Once on site, veterans were not making declarations of peace and unity. Instead, their first inclination was to find specific locations that held personal meaning. Frail and failing Hugh Meller of Fairport, New York, was determined to see the room at the Western Maryland Railroad Station where he had been held captive for two days. With the help of two men, he ascended a stairway to the second floor. “All these later years I have feared that the old station had been demolished,” Meller told a reporter. “How glad I was when I saw the familiar building upon my arrival.” Confederate F.O. Yates wanted to see precisely where he clashed with Union infantry on July 3. “I charged within 50 feet of the federal lines on top of Gettysburg Heights. I will see if I can find the exact spot where I was struck with a federal ‘minnie’ ball,” he said. Samuel Marks, who served with the 53rd North Carolina Infantry, found the hill where he had to leave his dying brother behind.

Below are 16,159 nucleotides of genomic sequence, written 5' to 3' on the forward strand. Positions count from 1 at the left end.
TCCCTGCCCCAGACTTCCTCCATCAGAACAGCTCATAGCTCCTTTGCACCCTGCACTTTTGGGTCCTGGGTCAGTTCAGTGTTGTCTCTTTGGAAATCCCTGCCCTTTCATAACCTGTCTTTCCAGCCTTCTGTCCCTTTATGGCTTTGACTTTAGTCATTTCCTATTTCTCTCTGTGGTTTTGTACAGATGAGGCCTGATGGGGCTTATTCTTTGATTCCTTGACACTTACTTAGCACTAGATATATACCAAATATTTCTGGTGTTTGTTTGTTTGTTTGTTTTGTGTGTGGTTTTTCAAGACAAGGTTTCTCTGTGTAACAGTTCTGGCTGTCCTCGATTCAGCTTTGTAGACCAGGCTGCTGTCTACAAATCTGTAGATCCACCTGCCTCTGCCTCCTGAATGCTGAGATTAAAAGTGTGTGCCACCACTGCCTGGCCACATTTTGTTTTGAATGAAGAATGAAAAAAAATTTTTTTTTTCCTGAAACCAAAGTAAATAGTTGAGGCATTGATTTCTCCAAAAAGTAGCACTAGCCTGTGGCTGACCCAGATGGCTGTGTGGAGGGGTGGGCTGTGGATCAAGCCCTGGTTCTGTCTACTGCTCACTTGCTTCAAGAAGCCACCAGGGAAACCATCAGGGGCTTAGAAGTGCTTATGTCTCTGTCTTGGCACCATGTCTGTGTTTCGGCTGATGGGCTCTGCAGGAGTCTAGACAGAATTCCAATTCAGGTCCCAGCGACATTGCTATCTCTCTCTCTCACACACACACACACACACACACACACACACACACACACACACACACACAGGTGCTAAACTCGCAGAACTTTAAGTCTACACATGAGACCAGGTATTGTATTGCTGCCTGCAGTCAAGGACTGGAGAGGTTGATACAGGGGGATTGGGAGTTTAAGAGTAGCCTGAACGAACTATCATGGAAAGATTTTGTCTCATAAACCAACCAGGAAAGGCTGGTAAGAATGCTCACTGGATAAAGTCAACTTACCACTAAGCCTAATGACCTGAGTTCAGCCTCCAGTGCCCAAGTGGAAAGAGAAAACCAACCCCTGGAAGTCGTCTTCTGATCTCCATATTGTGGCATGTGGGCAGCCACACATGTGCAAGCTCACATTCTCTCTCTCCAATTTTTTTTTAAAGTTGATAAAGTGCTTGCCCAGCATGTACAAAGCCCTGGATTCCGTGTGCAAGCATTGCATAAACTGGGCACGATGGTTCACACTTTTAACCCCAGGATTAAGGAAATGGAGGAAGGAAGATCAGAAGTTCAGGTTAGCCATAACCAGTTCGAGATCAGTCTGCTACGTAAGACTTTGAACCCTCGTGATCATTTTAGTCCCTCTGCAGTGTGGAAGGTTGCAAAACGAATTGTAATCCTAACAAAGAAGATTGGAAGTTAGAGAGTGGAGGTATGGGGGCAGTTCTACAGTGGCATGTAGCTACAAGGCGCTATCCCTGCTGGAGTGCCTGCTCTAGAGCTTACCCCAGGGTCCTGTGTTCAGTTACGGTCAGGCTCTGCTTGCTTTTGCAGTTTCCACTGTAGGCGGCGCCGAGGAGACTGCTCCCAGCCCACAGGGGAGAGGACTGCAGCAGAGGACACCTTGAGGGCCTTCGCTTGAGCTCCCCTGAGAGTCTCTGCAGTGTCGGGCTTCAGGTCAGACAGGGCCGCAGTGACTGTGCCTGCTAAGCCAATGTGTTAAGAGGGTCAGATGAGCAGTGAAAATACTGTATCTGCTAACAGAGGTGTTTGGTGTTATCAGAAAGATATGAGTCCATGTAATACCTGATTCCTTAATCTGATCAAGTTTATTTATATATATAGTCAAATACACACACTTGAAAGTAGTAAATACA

While exploring Seminary Ridge, where the warring parties tangled on the battle’s first day and from which Confederates launched their doomed “Pickett’s Charge” in the contest’s final hours, two strangers immediately recognized a shared trait: each was missing a right arm. An ensuing conversation revealed that both received their wounds within minutes of each other, only a few hundred yards apart on that same ridge.
While the politicians proclaimed that the old soldiers had moved on from the Civil War, in reality, sectional animosities lingered. Many Confederates arrived in gray uniforms, lofting Confederate battle flags. Unionists, predominantly in civilian attire, reminded them who had won. The general white Southerner consensus was that the war was an invasion, while Northerners considered the Confederacy treasonous. Yet they reached for each other, hoping to make sense of their shared traumatic past.